Lands of the Future - Futuremaking with Pastoralists in Africa
Echi Christina Gabbert, Institut für Ethnologie, Georg-August-Universität Göttingen
Günther Schlee, Max Planck Institut für ethnologische Forschung, Halle/Saale
The panel will discuss the future role of agro-pastoralists in the 21rst century within the rapidly changing challenges around land use, land investment, state-building, high modernism, biodiversity loss, and climate change.
Positive futuremaking starts when space, time and land with its inhabitants are brought and thought together, when diverse forms of life on, with and off the land can be accepted as valid elements of futuremaking; when unnecessary distinctions among livelihoods and forms of existence are overcome; and when all members of society are trusted to cooperate to build states on peaceful terms. Furthermore, when social, ecological and economic factors are not construed as antagonistic but as integral parts of futuremaking, then knowledge about the land fosters knowledge about the world. While there is sufficient evidence that pastoralism is a rather sophisticated way of life in certain areas of the world, state policies for pastoral territories in Africa, continue to ignore inclusive solutions that challenge ‘modernist‘ preconceptions of progress that by definition exclude pastoralists. The ties between pastoralists and states have been stressed and ruptured for centuries. Divisions are created between those who consider themselves modern, or open to modernity and progress, and those who are denigrated as backward and uninformed. Yet, mutual futuremaking by states and pastoralists is possible if differences beyond the modern/backward divide are also regarded as opportunities. To address these challenges, misconceptions about pastoralists need to be corrected to foster more holistic discourses about food providers, well-being, sustainability and peaceful futures. This is crucial for a peaceful living together that cannot be built upon or sustained by way of stigmatization and exclusion of pastoralists. What then can pastoralism contribute to peaceful futuremaking?
We are looking for theoretical and empirical contributions that discuss the role that
pastoralists in Africa can play in the search for alternatives and deep transformation in the
fields of land use, livestock and crisis management, innovation, change and democratic
egalitarian principles, state-building, land rights, human rights and peace formation,
alternative economies and sustainability.
INTRODUCTION: Echi Gabbert, Günther Schlee, Asebe Regassa und Fana Gebresenbet: Setting the Space Futuremaking with Pastoralists. Our Ongoing Journey
To prepare for the panel, we will reflect on our collaborative research and engagement with pastoralists.
Asebe Regassa is currently a senior research and teaching fellow at the University of Zurich, Switzerland. His research foci are the politics of large-scale development projects, human-nature relations, conflict and peace building and indigenous peoples’ rights with particular focus on East Africa.
Fana Gebresenbet is an Assistant Professor at the Institute for Peace and Security Studies of Addis Ababa University. He wrote his PhD on ‘The Political Economy of Land Investments: Dispossession, Resistance and Territory-Making in Gam- bella, Western Ethiopia’. He has been researching state-building and develop- ment in Ethiopia’s lowlands for more than a decade.
Echi Christina Gabbert is an anthropologist at the Institute for Social and Cultural Anthropology at Göttingen University, Germany. Her research foci are political ecology, peace and conflict studies, collaborative research methods and dimensions of sustainability in the anthropocene. She is coordinating the Lands of the Future Initiative, an interdisciplinary project about pastoral livelihoods in the twenty-first century.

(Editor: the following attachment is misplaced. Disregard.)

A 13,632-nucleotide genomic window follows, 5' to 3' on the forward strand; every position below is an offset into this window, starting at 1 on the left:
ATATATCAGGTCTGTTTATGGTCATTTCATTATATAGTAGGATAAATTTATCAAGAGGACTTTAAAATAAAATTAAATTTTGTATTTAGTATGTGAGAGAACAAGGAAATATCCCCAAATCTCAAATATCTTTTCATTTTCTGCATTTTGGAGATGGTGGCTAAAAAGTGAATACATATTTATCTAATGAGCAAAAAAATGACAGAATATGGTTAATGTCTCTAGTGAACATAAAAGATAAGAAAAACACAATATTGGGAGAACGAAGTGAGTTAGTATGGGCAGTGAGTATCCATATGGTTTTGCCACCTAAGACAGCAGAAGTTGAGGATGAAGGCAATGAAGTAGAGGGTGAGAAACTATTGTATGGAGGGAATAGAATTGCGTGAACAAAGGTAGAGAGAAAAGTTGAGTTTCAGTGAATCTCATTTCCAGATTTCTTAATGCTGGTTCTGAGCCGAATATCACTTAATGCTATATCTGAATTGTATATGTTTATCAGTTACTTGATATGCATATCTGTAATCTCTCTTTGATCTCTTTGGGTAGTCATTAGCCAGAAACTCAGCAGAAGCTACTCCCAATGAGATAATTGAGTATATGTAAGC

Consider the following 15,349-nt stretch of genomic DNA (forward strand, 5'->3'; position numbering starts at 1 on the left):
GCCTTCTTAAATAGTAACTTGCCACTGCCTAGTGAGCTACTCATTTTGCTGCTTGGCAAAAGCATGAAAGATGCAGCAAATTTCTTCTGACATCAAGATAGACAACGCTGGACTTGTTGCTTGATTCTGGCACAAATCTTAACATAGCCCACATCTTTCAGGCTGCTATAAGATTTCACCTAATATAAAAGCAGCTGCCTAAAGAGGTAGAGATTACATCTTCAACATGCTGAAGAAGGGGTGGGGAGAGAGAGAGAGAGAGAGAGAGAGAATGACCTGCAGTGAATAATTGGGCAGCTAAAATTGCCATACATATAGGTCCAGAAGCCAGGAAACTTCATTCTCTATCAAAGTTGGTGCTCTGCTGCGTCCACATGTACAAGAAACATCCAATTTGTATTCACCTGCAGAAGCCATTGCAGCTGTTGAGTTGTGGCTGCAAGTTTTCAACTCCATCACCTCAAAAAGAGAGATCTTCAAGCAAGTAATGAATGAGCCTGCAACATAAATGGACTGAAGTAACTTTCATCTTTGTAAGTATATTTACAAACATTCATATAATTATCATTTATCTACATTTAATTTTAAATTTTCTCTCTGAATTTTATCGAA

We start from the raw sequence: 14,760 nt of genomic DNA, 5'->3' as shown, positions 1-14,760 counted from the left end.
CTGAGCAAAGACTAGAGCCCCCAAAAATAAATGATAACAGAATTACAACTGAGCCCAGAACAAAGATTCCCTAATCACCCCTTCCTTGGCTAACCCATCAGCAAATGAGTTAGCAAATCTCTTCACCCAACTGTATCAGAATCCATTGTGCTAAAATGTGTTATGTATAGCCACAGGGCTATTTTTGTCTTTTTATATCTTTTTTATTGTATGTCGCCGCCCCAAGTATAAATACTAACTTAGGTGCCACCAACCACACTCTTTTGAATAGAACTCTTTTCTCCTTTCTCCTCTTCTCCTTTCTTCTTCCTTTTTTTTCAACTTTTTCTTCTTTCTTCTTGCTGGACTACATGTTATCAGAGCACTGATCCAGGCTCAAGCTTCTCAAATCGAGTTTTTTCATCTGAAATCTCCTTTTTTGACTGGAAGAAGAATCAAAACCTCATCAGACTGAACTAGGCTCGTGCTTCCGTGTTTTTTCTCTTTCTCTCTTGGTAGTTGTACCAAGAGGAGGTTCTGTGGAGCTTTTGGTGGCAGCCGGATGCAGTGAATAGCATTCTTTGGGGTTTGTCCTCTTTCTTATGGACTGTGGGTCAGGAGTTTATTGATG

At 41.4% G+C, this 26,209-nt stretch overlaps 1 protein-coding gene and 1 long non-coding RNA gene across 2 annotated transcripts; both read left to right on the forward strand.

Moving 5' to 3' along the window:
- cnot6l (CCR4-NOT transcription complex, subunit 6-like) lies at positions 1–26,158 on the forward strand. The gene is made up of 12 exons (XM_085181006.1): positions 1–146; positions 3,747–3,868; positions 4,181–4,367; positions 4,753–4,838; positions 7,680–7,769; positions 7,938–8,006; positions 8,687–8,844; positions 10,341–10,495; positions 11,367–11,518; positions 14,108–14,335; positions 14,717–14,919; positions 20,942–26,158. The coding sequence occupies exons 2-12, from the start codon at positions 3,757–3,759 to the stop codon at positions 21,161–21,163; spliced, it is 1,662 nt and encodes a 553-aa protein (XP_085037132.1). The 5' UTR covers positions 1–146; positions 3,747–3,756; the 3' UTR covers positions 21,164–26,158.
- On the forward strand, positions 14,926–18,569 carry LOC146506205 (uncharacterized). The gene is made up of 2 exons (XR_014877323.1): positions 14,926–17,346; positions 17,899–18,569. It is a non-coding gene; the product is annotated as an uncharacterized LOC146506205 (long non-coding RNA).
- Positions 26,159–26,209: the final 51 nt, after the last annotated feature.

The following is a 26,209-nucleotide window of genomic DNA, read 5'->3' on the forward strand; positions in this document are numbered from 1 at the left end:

Günther Schlee is Professor of Social Anthropology at Arba Minch University, Ethiopia. He is Director emeritus at the Max Planck Institute for Social Anthropology in Halle, Germany, co-founded by him in 1999. He conducted fieldwork in Kenya, Ethiopia and Sudan.
01 Asebe Regassa: Confronting Insecurity: Pastoralist Communities’ Resilience to Climate Change and State Intervention in South Omo, Ethiopia
Ethiopia’s pastoralist communities grapple with climate change and state intervention – both of which threaten their existence as a group. Although climate change is a global phenomenon, its effect is shaped by national political and economic policies and practices. Since the beginning of the 21st century, the Lower Omo became a resource frontier for the Ethiopian government and multinational companies whereby high-modernist discourses and practices have been used in legitimating displacement, resource appropriation and dispossession of pastoral and agro-pastoral communities. These actions have been legitimated by narratives such as “civilizing the backward societies”, “transforming the life of pastoralists”, “modernizing the backward natives” and so on. Based on data drawn from fieldwork in Lower Omo Valley for over four years, this paper argues that high-modernist development intervention threatens the security of the pastoral and agro-pastoral communities by restricting their access to resources. Insecurity also constitutes detachment and disconnection of the people from their home in the form of villagization, displacement and enclosure but glossed in the buzzwords – development and improvement of “their” life. On the other hand, these communities withstand natural and manmade hazards/risks through their indigenous knowledge, social institutions, values and practices, which state institutions denigrate as backward practices. The pastoral and agro-pastoral communities resilience is also built on the notion of respect, reciprocity and responsibility – entailing interconnectedness between nature and culture. The paper underlines that neglecting the wisdom, perspectives and interests of these communities would be detrimental to successful state building process.